When he was about my age.

Saturday, January 17, 2009

Why Johnny Can’t Calculate Speed

FortBendNow has an interesting article that I just read, twice, about the state of science education in a local Texas school district. As a science teacher myself, I was interested to find out what administrators think about science instruction, and what they think will improve student performance.

Student performance as measured by a statewide science test, the Science portion of the Texas Assessment of Knowledge and Skills or TAKS.

A test that has become so discredited that it has been voted out of existence by the state legislature as of 2011.

From FortBendNow:

“Herron noted that while the district has made significant gains on many areas of the TAKS tests in recent years, the science portion of the test is not producing the results that teachers and administrators believe that students are capable of achieving.”

In other words, despite all of its best efforts, Texas’ elementary science instruction endeavors have failed to improve its students’ TAKS Science test scores.

Have you ever seen a TAKS Science test? You can, you know. They released the 2003 to 2006 tests to the public and it is available here.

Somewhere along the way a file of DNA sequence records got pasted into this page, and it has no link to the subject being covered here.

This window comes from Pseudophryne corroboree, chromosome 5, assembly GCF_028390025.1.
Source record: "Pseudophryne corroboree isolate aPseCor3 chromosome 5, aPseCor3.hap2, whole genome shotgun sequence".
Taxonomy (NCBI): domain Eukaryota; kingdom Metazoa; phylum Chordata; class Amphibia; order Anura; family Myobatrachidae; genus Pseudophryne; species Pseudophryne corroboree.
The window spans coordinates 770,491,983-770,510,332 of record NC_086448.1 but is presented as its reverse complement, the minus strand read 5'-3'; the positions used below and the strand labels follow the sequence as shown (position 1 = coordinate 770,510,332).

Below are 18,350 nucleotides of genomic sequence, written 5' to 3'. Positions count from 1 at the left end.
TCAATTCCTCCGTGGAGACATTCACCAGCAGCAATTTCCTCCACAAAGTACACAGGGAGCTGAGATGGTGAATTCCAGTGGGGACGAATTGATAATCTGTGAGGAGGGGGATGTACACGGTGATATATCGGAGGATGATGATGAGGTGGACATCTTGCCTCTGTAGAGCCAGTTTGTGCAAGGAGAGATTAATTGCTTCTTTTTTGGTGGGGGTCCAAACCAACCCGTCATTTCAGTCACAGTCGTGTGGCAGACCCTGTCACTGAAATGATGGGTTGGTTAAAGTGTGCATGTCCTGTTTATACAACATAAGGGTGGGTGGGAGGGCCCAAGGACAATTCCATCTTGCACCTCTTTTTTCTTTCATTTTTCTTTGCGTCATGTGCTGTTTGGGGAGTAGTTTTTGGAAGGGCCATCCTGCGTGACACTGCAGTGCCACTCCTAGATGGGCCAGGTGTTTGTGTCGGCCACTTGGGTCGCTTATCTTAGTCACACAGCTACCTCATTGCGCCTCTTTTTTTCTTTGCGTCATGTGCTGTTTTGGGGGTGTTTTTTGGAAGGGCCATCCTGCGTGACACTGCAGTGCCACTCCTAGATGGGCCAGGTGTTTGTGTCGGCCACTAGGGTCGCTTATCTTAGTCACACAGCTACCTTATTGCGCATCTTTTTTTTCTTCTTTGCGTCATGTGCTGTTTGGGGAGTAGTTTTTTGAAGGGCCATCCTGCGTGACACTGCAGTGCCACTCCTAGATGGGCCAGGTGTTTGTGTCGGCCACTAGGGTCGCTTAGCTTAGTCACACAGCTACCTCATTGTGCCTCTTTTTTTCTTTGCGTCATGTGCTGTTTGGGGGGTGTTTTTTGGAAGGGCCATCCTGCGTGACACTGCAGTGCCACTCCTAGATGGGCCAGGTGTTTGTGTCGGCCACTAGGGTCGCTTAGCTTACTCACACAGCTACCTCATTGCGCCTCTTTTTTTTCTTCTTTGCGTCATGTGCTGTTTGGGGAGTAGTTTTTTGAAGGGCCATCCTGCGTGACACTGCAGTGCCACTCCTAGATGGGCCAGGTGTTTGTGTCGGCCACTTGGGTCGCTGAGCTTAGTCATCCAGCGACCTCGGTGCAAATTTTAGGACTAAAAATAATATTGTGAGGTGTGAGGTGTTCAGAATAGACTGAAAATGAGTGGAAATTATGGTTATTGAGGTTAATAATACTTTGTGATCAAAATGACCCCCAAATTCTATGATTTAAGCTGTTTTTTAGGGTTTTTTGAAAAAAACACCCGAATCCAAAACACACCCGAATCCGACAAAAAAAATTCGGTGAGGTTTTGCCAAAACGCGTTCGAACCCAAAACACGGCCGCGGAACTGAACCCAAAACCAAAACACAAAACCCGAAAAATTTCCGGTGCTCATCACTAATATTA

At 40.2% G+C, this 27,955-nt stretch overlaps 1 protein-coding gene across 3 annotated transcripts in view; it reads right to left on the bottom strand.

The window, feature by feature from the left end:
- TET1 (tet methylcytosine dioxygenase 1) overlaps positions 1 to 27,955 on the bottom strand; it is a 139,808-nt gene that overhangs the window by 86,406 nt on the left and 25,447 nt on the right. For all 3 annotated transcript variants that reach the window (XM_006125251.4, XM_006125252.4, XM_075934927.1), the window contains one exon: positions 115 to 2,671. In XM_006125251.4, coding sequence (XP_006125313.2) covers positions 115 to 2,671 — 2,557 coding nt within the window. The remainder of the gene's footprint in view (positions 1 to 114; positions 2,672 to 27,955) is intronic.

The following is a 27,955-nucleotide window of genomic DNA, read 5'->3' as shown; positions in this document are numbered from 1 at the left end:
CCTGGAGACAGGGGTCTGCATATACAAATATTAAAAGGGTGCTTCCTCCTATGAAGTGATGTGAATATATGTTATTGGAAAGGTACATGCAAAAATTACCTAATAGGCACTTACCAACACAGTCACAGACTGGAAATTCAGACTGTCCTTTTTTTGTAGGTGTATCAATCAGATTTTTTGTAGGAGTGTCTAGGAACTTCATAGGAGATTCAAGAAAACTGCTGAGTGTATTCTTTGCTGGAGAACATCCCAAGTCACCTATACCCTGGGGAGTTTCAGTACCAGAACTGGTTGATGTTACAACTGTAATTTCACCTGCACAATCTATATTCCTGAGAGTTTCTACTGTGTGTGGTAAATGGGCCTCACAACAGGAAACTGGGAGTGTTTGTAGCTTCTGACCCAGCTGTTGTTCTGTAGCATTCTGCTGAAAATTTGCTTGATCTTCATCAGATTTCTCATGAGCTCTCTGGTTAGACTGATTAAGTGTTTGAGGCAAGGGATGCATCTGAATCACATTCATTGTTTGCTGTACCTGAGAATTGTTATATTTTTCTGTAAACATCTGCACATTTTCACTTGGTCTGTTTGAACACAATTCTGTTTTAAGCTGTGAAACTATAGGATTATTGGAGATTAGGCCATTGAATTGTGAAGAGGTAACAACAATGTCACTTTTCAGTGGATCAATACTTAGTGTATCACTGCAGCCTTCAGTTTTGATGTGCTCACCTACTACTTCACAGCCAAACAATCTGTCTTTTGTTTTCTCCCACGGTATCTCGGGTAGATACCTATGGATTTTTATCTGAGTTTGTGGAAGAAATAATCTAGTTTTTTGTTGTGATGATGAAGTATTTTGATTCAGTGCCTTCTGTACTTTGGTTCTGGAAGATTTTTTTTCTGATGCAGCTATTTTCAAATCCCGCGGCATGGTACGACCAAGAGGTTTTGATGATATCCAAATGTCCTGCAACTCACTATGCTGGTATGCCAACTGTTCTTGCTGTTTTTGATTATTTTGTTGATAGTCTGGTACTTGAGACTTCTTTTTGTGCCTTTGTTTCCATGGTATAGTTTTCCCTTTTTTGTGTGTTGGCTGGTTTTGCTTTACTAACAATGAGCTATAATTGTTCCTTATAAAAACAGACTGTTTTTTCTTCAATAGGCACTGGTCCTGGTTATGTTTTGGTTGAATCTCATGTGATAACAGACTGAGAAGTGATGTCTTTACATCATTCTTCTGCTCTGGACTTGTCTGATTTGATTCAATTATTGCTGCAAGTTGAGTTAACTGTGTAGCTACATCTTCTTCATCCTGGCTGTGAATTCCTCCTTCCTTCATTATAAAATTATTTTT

TAKS Science tests are truly exceptional instruments, and I don’t mean that in a good way. These tests contain some of the most obtuse concepts. You see countless questions that test a student’s knowledge of “The Scientific Method,” a mythical series of steps in scientific inquiry that no one uses out there in the real world.

You see entire series of questions where an existing system, or even one that no longer exists, is analyzed with a wide variety of science applications. Now this sounds really nice but in reality, testing a student’s knowledge of science by requiring a sophisticated analysis of applied sciences goes way beyond what is taught.

Goes way beyond what is in the curriculum.